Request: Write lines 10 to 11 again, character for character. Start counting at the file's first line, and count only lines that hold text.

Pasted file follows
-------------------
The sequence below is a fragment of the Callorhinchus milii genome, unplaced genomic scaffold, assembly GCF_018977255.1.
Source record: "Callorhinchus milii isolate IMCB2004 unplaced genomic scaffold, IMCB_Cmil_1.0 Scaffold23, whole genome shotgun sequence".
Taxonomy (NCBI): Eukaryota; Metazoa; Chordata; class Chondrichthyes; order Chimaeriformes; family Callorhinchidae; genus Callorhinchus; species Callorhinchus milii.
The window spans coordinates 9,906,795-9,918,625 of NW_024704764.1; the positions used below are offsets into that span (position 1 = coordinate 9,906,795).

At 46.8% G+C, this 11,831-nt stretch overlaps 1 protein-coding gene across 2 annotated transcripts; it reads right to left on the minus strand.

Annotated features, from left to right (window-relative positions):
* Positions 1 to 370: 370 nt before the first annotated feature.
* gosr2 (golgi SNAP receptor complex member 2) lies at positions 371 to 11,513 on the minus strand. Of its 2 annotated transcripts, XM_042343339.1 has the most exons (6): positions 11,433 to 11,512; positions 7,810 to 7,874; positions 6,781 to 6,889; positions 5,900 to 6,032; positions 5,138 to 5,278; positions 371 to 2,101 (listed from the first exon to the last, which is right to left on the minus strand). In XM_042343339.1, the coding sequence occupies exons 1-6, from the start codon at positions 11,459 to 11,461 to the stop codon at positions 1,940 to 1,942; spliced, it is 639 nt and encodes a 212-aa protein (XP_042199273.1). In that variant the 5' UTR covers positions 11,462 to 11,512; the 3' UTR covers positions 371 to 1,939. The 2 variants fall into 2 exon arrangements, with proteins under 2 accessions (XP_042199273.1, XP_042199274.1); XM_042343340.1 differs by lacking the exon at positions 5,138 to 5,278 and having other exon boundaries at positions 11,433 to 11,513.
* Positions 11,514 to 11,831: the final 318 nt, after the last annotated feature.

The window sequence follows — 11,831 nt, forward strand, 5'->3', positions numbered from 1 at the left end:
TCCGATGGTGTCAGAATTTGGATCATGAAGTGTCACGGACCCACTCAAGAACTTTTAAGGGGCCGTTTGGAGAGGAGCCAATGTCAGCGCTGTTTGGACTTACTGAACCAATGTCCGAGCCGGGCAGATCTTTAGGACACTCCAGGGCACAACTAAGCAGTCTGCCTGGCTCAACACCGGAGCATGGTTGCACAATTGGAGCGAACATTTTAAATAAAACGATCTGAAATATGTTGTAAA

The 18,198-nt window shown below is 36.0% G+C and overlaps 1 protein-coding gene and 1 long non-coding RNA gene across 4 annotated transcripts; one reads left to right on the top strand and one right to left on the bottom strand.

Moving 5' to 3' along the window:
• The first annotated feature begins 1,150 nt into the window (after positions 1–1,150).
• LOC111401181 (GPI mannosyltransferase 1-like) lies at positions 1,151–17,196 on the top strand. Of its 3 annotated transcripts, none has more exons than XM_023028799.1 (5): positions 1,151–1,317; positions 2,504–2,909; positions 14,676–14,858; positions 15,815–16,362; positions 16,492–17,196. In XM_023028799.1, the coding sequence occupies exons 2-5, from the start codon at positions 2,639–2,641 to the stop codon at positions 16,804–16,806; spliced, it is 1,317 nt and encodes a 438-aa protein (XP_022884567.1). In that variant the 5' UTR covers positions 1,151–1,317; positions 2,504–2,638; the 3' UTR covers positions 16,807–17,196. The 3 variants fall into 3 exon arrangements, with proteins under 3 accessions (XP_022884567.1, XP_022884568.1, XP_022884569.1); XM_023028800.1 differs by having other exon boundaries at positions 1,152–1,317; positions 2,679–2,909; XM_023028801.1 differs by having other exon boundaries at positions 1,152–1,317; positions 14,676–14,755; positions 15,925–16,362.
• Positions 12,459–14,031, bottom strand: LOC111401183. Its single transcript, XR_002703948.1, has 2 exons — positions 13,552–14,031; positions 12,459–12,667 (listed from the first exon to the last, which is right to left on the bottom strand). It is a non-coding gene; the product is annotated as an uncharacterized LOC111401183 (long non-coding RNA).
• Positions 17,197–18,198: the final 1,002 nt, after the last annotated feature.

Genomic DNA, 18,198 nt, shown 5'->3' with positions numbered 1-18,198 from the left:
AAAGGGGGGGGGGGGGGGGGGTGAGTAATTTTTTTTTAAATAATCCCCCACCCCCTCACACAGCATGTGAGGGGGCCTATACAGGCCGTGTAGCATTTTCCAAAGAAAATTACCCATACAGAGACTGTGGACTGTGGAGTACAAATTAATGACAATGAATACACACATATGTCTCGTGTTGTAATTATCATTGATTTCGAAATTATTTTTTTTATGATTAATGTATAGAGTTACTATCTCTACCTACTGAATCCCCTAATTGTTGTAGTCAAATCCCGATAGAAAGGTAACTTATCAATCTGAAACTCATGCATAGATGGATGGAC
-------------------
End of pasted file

The window sequence follows — 11,831 nt, forward strand, 5'->3', positions numbered from 1 at the left end:
TCCGATGGTGTCAGAATTTGGATCATGAAGTGTCACGGACCCACTCAAGAACTTTTAAGGGGCCGTTTGGAGAGGAGCCAATGTCAGCGCTGTTTGGACTTACTGAACCAATGTCCGAGCCGGGCAGATCTTTAGGACACTCCAGGGCACAACTAAGCAGTCTGCCTGGCTCAACACCGGAGCATGGTTGCACAATTGGAGCGAACATTTTAAATAAAACGATCTGAAATATGTTGTAAA